A new study published in PsycNet, the bulletin of the American Psychological Association, reviews the research on “growth mindset” and whether it improves students’ academic achievement. The meta-analysis was conducted by B.N. Macnamara and A.P. Burgoyne.

I was particularly interested in reading this review because one of my grandchildren spent what seemed to be an inordinate amount of time in middle school reading about and discussing “growth mindset.” It reminded me of the book I used to read to my children when they were very young about “The Little Engine That Could.” As it struggled to go up a steep mountain, it said to itself, “I think I can, I think I can.” I didn’t realized at the time that I was teaching my children to have a “growth mindset.”

Here is the abstract:

According to mindset theory, students who believe their personal characteristics can change—that is, those who hold a growth mindset—will achieve more than students who believe their characteristics are fixed. Proponents of the theory have developed interventions to influence students’ mindsets, claiming that these interventions lead to large gains in academic achievement. Despite their popularity, the evidence for growth mindset intervention benefits has not been systematically evaluated considering both the quantity and quality of the evidence. Here, we provide such a review by (a) evaluating empirical studies’ adherence to a set of best practices essential for drawing causal conclusions and (b) conducting three meta-analyses. When examining all studies (63 studies, N = 97,672), we found major shortcomings in study design, analysis, and reporting, and suggestions of researcher and publication bias: Authors with a financial incentive to report positive findings published significantly larger effects than authors without this incentive. Across all studies, we observed a small overall effect: d¯ = 0.05, 95% CI = [0.02, 0.09], which was nonsignificant after correcting for potential publication bias. No theoretically meaningful moderators were significant. When examining only studies demonstrating the intervention influenced students’ mindsets as intended (13 studies, N = 18,355), the effect was nonsignificant: d¯ = 0.04, 95% CI = [−0.01, 0.10]. When examining the highest-quality evidence (6 studies, N = 13,571), the effect was nonsignificant: d¯ = 0.02, 95% CI = [−0.06, 0.10]. We conclude that apparent effects of growth mindset interventions on academic achievement are likely attributable to inadequate study design, reporting flaws, and bias. (PsycInfo Database Record (c) 2022 APA, all rights reserved)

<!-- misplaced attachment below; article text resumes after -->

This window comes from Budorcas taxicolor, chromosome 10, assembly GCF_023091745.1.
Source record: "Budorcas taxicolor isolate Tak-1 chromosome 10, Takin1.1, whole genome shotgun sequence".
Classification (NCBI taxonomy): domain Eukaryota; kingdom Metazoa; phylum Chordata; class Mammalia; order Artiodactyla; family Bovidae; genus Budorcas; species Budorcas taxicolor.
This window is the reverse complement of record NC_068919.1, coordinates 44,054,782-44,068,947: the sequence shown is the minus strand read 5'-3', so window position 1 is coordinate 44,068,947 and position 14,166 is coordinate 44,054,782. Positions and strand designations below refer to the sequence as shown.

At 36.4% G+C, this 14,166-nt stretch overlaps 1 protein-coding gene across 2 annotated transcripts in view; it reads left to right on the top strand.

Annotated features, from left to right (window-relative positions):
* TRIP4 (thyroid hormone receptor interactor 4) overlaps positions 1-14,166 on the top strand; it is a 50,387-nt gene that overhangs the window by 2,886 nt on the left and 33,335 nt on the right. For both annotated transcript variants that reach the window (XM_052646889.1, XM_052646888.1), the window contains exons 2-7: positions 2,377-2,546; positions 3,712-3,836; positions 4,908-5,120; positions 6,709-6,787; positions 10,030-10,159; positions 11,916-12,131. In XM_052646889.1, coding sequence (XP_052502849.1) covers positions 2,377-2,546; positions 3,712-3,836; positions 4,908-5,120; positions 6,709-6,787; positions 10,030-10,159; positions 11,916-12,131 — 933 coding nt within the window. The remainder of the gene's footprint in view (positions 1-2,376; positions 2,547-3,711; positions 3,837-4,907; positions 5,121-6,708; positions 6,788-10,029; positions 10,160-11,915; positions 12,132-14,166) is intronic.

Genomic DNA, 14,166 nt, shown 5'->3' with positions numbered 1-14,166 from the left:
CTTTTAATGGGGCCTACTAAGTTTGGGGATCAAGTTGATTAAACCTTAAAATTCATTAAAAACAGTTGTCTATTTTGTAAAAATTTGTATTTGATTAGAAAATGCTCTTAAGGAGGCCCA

I draw the conclusion that reading “The Little Engine That Could” is as effective as growth mindset.